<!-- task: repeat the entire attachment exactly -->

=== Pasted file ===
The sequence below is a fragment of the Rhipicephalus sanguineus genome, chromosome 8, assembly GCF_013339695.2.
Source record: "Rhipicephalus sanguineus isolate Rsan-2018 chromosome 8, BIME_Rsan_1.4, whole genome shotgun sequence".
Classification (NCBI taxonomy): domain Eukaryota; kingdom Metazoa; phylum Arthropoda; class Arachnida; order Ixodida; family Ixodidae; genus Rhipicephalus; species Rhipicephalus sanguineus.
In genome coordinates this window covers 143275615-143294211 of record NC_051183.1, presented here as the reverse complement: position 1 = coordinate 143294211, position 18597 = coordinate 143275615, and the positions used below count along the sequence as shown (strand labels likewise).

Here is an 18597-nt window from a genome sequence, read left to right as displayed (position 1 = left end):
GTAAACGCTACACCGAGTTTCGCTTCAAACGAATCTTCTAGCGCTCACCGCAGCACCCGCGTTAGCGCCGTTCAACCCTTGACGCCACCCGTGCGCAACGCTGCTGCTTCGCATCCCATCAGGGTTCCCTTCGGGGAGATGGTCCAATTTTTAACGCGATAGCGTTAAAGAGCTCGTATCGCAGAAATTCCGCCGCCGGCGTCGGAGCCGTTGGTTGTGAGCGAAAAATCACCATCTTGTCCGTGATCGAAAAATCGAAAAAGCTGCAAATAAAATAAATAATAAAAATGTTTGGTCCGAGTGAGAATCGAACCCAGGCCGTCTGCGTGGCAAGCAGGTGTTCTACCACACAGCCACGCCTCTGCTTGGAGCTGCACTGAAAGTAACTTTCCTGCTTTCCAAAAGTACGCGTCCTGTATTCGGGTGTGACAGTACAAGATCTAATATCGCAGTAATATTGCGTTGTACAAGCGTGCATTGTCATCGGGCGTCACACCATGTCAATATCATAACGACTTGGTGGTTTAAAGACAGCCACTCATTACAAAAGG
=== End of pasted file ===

The sequence below is a fragment of the Rhipicephalus sanguineus genome, chromosome 8, assembly GCF_013339695.2.
Source record: "Rhipicephalus sanguineus isolate Rsan-2018 chromosome 8, BIME_Rsan_1.4, whole genome shotgun sequence".
Classification (NCBI taxonomy): domain Eukaryota; kingdom Metazoa; phylum Arthropoda; class Arachnida; order Ixodida; family Ixodidae; genus Rhipicephalus; species Rhipicephalus sanguineus.
In genome coordinates this window covers 143275615-143294211 of record NC_051183.1, presented here as the reverse complement: position 1 = coordinate 143294211, position 18597 = coordinate 143275615, and the positions used below count along the sequence as shown (strand labels likewise).

Here is an 18597-nt window from a genome sequence, read left to right as displayed (position 1 = left end):
GTAAACGCTACACCGAGTTTCGCTTCAAACGAATCTTCTAGCGCTCACCGCAGCACCCGCGTTAGCGCCGTTCAACCCTTGACGCCACCCGTGCGCAACGCTGCTGCTTCGCATCCCATCAGGGTTCCCTTCGGGGAGATGGTCCAATTTTTAACGCGATAGCGTTAAAGAGCTCGTATCGCAGAAATTCCGCCGCCGGCGTCGGAGCCGTTGGTTGTGAGCGAAAAATCACCATCTTGTCCGTGATCGAAAAATCGAAAAAGCTGCAAATAAAATAAATAATAAAAATGTTTGGTCCGAGTGAGAATCGAACCCAGGCCGTCTGCGTGGCAAGCAGGTGTTCTACCACACAGCCACGCCTCTGCTTGGAGCTGCACTGAAAGTAACTTTCCTGCTTTCCAAAAGTACGCGTCCTGTATTCGGGTGTGACAGTACAAGATCTAATATCGCAGTAATATTGCGTTGTACAAGCGTGCATTGTCATCGGGCGTCACACCATGTCAATATCATAACGACTTGGTGGTTTAAAGACAGCCACTCATTACAAAAGG